The Loneliness of Company

Chapter 8

The air was tense, firm, twitchy. Any moment something awful was going to happen.

Or not.

They didn’t know.

It could work. And it could not. What happened then?

Worry about that later.

Barry Allen stiffened, reading to run. His head was fogged with exhaustion and the distant grip of pain medication. He’d get an awful headache sometimes and it was like-

No. Don’t think about that.

Wrinkling his nose at his own commands, Barry glanced up and his eyes locked with Cisco’s like puzzle pieces. He hadn’t noticed how solemn Cisco looked until that very moment. Everything was riding on the shoulders of a computer geek who said he could see into parallel universes. No wonder he kept shivering.

And the rest of the plan lay on Barry; a damaged speedster who couldn’t gather up enough courage to meet with his family, much less gather the speed to break the time and space continuum.

Joe and Iris thought Barry was dead. He wasn’t, obviously. He was selfish and Barry knew he was. Barry didn’t know what they would do when he told them. “Hey, tomorrow I’m not going to remember any of this and you’re probably going to have to take care of me my entire life because I’m broken.”

No. That was not going to happen. Not yet, anyway. He wasn’t ready.

If this didn’t work, he would go to them. He would talk about everything. But until every possibility of living a functional life had been exhausted, Barry wasn’t going to come home. Telling Joe and Iris would be like giving up. Giving in.

One of the British guys, Samick or something? Gave him a shout, asking if he was ready. Barry handed him a thumbs up. He took it down quickly, realizing he was shaking, similar to Cisco’s near constant vibrating ever since they’d met. Cisco didn’t appear to notice how much he moved, which was odd.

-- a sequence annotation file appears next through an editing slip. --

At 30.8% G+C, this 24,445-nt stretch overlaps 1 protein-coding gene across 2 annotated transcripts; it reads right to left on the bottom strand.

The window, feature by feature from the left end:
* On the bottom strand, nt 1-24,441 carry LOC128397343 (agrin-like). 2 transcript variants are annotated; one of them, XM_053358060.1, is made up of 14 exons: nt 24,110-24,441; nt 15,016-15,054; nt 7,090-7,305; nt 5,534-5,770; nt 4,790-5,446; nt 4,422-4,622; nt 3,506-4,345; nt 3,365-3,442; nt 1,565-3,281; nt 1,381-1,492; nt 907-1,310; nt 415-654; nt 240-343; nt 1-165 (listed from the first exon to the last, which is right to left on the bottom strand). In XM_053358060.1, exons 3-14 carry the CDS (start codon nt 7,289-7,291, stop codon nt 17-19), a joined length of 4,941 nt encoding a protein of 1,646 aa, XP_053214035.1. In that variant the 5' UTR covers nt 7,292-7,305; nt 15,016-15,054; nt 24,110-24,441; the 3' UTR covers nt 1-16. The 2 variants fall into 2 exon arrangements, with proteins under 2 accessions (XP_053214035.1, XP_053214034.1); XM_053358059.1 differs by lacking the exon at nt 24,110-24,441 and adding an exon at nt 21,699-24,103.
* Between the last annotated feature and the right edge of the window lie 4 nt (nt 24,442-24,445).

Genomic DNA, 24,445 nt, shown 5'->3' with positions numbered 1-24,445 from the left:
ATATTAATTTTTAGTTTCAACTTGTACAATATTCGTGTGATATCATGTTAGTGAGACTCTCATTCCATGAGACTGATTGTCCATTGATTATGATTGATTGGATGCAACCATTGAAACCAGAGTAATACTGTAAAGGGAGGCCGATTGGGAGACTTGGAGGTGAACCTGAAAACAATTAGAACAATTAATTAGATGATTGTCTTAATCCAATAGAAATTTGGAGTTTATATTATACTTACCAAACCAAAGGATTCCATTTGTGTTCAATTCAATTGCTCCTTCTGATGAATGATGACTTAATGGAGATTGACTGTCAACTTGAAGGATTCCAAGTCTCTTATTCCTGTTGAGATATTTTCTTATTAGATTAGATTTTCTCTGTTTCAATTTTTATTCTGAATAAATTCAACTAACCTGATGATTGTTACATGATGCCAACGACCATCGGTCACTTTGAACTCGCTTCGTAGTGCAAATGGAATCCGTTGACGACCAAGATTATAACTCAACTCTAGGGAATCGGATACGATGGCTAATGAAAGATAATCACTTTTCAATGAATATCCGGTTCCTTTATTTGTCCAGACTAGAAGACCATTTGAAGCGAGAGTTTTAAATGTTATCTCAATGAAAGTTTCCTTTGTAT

… And not necessary to think about right now.

He needed to concentrate.

They choose to race around the reactor because the very existence of the machine was unstable. If anywhere, it was here that he had the best chance of breaking into Earth One. At least, that’s what Cisco and Dr. Well’s said.

With one last look at his friends, Barry took a step forward and felt heat boiling in his chest. He drew a breath and with Harrison’s words “Run, Barry!” he flew down the track. Around and around and around.

Faster. He dug in with his heels and pushed.

It didn’t feel like he was moving fast. Instead, the world was really slow. Barry blocked out the images of his frozen friends as he zipped around and concentrated.

The world flickered, grew dark, and came back. Was that a good thing?
He raced three more times around the track and he could feel something ripping, just barely getting… loose…

But suddenly Cisco shouted a garbled message that Barry heard painfully through his earpiece. He faltered and caught a glimpse of Cisco tumbling headlong over the railing above him, Sherlock’s scarf in hand.

Instantly, the world sped up as Barry slowed. He ‘jogged’ over to Cisco, who was falling in slow motion. Barry caught him as he fell and set him on the floor.

The world resumed normal speed. Cisco was pale, eyes wide, gasping. His eyes shined blankly, but suddenly he blinked and grabbed Barry’s arm.

Barry held him down. He didn’t know what was wrong. Cisco shouldn’t move.

But Cisco shook his head rapidly and pointed up to the balcony that he had stood on. “It’s not me,” he bit out. “It’s them!”

Confused, Barry zipped up the stairs and onto the balcony.

Dr. Wells was frozen, eyebrows raised. Around him, all three of the British men were shades of green, struggling to stand.